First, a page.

And it’s really easy to do something like this:

  1. You provide the table data
  2. Configure and customize it
  3. Publish it in a post or page

And it’s not just pretty, but also practical. You can make large tables with up to millions of rows, or you can use advanced filters and search, or you can go wild and make it editable.

“Yeah, but I just like Excel too much and there’s nothing like that on websites”. Yeah, there is. You can use conditional formatting like in Excel or Google Sheets.

Did I tell you you can create charts too with your data? And that’s only a small part. There are lots of other features for you.

Analytic dashboard concept

Designed by: Stoyko

Created for a scooter sharing app.

The dashboard enables you to get in-depth analytics using a variety of metrics.

Odore Charts

Designed by: Karlo for kreativa

These graphs and diagrams were employed in Odore’s case studies.

Analytics Dashboard

Designed by: Afterglow

This offers many widgets, allowing users to monitor the most important data. It provides a simultaneous overview of several metrics. In an instant, users can view the condition of their accounts or check the interrelationship between certain reports.

Unity Dashboard Kit – Earnings Report

Designed by: Tran Mau Tri Tam for UI8

This is a transparent and minimalistic dashboard. It can have a great range of uses. It is both PC and mobile-friendly and comes in light and dark theme.

Payments App Dashboard Interface Design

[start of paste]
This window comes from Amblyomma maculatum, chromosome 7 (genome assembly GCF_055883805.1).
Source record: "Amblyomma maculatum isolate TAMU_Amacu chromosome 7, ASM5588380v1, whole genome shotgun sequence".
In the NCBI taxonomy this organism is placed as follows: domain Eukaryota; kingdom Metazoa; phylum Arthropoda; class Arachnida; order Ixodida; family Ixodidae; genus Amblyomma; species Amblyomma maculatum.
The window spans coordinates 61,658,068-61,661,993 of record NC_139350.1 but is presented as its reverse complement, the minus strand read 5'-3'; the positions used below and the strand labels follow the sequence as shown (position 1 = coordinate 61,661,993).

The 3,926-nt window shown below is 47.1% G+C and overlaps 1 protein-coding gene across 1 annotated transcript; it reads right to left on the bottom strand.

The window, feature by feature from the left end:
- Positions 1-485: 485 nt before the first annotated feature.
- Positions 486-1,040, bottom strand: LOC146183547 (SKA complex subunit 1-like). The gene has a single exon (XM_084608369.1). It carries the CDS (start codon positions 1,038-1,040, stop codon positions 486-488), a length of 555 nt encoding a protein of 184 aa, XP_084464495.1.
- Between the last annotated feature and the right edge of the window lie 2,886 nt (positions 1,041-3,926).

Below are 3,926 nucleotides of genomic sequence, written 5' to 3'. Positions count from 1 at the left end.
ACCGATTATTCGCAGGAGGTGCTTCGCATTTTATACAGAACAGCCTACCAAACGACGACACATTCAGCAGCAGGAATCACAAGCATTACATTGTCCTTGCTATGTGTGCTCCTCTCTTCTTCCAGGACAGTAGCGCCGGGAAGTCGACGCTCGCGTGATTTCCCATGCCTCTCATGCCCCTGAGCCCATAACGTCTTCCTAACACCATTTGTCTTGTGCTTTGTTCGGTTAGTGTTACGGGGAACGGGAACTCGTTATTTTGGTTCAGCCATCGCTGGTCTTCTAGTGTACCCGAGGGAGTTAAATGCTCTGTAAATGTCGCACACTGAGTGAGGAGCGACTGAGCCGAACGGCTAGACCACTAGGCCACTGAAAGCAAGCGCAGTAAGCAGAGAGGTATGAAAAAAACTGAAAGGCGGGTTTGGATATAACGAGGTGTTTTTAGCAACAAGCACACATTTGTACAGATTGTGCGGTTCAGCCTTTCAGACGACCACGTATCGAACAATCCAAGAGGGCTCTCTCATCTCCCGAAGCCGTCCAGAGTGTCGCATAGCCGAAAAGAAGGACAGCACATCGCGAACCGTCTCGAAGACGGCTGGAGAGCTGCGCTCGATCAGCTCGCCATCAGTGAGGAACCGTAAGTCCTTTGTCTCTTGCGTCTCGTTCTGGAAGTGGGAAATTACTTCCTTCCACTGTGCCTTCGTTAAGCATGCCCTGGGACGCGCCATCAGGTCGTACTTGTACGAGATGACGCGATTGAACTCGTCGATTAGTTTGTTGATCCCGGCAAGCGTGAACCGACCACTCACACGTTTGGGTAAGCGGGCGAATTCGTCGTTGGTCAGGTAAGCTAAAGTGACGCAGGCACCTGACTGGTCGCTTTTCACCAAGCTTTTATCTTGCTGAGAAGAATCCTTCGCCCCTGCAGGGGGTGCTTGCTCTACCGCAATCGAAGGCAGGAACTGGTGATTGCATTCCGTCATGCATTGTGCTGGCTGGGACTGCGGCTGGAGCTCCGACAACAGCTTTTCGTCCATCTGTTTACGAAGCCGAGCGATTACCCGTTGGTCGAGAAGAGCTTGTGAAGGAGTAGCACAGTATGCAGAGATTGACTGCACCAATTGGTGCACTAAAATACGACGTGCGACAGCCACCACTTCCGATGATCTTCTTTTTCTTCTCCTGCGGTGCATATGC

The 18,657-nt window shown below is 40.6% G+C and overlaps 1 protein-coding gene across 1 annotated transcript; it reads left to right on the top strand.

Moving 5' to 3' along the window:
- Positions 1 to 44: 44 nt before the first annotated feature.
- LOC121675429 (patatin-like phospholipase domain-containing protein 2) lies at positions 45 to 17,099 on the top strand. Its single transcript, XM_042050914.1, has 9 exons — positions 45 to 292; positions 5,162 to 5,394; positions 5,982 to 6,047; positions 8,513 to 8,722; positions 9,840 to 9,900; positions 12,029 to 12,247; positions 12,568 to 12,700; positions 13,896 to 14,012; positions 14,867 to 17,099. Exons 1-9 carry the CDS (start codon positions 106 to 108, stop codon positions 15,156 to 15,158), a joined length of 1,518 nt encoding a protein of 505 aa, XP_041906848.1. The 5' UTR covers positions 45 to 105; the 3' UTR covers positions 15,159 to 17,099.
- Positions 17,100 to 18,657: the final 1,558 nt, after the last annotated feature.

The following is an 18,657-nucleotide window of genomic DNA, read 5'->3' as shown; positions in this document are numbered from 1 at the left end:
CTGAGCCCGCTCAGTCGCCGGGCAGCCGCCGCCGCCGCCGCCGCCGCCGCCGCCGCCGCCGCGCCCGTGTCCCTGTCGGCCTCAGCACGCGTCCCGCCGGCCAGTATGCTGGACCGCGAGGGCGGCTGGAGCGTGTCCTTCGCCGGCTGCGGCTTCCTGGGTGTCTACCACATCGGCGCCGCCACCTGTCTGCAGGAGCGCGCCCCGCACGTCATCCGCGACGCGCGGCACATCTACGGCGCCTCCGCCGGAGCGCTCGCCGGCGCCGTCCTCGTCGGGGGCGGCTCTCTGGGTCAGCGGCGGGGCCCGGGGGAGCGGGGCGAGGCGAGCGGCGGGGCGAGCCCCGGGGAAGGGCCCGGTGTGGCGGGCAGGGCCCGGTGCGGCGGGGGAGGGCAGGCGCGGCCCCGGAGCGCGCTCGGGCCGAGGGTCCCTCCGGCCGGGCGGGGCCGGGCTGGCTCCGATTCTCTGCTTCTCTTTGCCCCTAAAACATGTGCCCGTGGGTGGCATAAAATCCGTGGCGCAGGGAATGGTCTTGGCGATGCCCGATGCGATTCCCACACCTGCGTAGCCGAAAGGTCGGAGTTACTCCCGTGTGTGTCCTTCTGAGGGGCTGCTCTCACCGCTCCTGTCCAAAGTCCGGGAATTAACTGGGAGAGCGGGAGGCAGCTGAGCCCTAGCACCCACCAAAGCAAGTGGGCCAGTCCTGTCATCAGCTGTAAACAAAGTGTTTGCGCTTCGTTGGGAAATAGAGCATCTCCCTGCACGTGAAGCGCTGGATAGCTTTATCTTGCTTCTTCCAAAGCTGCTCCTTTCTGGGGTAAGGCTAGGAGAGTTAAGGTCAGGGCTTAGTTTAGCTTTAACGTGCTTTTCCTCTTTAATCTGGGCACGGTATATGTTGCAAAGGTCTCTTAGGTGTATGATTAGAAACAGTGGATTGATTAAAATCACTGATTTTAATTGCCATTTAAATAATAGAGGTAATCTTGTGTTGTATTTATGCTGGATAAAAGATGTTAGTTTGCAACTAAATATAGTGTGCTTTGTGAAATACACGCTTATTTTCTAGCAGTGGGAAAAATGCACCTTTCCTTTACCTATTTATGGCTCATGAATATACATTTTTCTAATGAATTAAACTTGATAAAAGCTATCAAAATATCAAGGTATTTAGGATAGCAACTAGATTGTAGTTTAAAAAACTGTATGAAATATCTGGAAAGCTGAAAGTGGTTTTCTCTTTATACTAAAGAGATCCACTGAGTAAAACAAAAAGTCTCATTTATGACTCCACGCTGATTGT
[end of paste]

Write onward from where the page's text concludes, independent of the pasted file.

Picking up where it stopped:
Designed by: Emy Lascan

Payments App Dashboard Interface Design

Employee Engagement Dashboard

Designed by: Tom Koszyk for EL Passion

This Dashboard design is suitable for enterprise-level use. Its main idea is to present the metrics you care about the most on one screen without creating clutter.

Dashboard Mobile UI

Designed by: Natalia Berdnyk for Uptech

Perfect for keeping tabs on social activities.

Dashboard charts library

Designed by: Alien pixels for Setproduct

Orion UI kit is a Figma collection of over 25 full-width charts in light and dark modes. It includes over 180 DataViz widgets that work t on both a PC and a mobile device.

Fitness app dark

Designed by: Alexey Savitskiy for NORT

Web Analytics Mobile App

Designed by: YesYou Studio

A mobile analytics app allowing users to monitor their website KPIs, income, and traffic.

Commerce Dashboard

Designed by: Ghani Pradita for Paperpillar

Comes with a glass visual effect.

Charts templates & infographics in Figma